The last time I visited Walt Disney World was decades ago. I am more of a candidate for hiking the Appalachian trail than going to a theme park. However, one thing that would have me jump to go is another chance to view and photograph a large solar installation. I visited a few months back regarding a solar power project that was going online to power a good portion of Disney World’s theme parks.
Valerie Cops, with the Origis Energy team, emailed an invitation earlier this year to celebrate that “FL Solar 5,” powering much of Disney World in Central Florida, is now up and running.
The media enjoyed an up-close view of the expansive field of solar panels, not the biggest in the world but, at 50 megawatts (MW), one of the biggest in Florida. There are half a million solar panels there.
Visiting the renewable energy landscape growing around the globe is a always positive experience that lifts the spirit a bit — something we all need. We toured this new solar park as part of an Earth Day celebration from Walt Disney World Resort. Yes, it’s also good press for the famous resort and broader Disney company, but the important thing is that the solar panels are in the ground and producing clean electricity — a ton of it.
It’s a bit past Earth Day now, but for those who care, every day is important for the environment, the ecology, the world that supports our lives. Every day is another chance to lighten your footprint on planet Earth.
Walt Disney set that philosophy in motion, prompting environmental stewardship considerations for his theme parks early on. It follows that in many diverse ways Disney World is working to have a lighter footprint.
This tour, provided by Origis Energy USA, seems like a good step forward, a very important one. It will be nice when the full goal of completely renewable energy powering Disney manifests, as is Disney’s goal.
Perhaps by that time Disney will also do away with all plastic use. The resort did provide stainless steel water containers, a good tool for those who prefer to lighten their plastic footprint.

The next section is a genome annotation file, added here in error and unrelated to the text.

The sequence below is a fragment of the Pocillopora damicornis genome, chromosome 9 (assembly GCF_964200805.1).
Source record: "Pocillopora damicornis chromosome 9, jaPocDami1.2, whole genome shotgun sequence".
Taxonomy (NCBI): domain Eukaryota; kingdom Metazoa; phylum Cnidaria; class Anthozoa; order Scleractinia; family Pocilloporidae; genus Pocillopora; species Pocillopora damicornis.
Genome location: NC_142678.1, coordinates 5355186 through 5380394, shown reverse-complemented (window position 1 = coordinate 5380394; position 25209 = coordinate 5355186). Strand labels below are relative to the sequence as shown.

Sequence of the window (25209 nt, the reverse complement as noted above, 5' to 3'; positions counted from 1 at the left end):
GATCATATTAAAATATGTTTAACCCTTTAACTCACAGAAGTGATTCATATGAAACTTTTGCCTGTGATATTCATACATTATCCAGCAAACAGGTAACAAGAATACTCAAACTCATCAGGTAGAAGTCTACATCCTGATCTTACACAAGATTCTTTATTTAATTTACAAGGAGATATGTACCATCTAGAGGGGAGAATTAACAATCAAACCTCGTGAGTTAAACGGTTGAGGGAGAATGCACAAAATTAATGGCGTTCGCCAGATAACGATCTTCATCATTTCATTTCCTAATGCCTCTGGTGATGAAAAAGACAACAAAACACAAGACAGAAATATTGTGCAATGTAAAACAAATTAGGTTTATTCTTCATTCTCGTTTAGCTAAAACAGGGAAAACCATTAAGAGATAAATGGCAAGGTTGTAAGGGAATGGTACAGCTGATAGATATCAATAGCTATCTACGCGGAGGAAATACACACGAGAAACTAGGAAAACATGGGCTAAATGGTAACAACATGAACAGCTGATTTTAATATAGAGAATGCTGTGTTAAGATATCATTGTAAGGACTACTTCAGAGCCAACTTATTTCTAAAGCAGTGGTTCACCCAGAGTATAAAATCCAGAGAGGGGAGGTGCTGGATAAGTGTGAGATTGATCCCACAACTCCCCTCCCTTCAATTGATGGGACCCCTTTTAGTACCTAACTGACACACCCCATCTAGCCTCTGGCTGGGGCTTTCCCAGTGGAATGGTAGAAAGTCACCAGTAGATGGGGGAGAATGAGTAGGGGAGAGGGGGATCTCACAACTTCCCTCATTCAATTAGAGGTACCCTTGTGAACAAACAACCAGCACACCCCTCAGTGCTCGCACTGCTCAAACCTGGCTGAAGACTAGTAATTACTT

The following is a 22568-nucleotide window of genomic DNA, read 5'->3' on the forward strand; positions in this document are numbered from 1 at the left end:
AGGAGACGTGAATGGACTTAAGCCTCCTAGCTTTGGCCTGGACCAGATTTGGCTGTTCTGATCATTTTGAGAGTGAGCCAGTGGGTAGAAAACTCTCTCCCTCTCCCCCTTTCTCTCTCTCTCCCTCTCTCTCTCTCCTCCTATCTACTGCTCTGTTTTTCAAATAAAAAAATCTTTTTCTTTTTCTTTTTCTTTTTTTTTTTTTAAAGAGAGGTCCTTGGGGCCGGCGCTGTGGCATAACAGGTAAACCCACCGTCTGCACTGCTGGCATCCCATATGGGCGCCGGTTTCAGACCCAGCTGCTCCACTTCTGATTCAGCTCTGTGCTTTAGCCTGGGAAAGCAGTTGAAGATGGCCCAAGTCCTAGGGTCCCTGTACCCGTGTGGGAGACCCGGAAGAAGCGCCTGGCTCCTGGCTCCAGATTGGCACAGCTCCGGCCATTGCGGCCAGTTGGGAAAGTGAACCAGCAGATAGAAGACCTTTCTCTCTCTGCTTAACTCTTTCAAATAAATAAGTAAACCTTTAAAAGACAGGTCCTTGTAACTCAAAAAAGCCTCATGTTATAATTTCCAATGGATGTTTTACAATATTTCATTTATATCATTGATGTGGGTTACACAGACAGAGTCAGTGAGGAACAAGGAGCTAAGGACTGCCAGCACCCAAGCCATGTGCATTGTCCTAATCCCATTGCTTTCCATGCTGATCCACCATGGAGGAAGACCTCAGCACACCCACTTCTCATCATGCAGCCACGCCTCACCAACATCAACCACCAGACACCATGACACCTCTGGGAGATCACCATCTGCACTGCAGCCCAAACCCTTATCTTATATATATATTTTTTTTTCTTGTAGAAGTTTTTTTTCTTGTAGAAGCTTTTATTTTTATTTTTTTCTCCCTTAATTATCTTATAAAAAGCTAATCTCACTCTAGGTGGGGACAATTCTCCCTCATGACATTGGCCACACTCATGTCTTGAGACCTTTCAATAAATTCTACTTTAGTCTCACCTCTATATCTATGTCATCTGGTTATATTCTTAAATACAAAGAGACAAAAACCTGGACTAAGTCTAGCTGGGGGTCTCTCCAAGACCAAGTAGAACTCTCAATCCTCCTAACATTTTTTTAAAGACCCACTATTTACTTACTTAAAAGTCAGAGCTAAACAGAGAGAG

Located adjacent to state road 429, the facility is expected to generate enough renewable energy to essentially operate two of Disney’s four Florida theme parks. It will join a growing trend to reduce net greenhouse gas emissions by tens of thousands of tons per year.
Overall, The Walt Disney Company has a 2020 goal to reduce emissions by 50% compared to 2012. This solar park is one of the big final projects put into place to hit that goal.
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Disney is also showing a bit of interest in the bees, the pollinators that we gardeners, farmers, growers know to be our best friends. A reminder to anyone who is confused: if we have no bees, we have no food.
It is easy to prefer ladybugs to pesticides for keeping the invasive critters off our plants, as organic farmer/growers do. Too many toxins in modern-day pesticides will kill our lovely and precious pollinators, the bees. (And us as well.) Worth repeating: no bees, no food.
Disney’s environmental and horticultural experts showed us their efforts in this regard as well, making two-thirds of the solar facility pollinator friendly. The intent is to attract and nurture the pollinators, the butterflies and bees, and also other endangered or at-risk insects.
They are monitoring their experimental test garden as well as the solar panels. The organic garden, of course, is an obvious success. The effort to safeguard endangered pollinators aligns with the Disney Conservation Fund’s ongoing focus on saving wildlife, including butterflies.
The solar facility in the Orlando region is Disney’s largest solar facility to date amongst its global theme park operations. The flowers and bees surely appreciate it as well.
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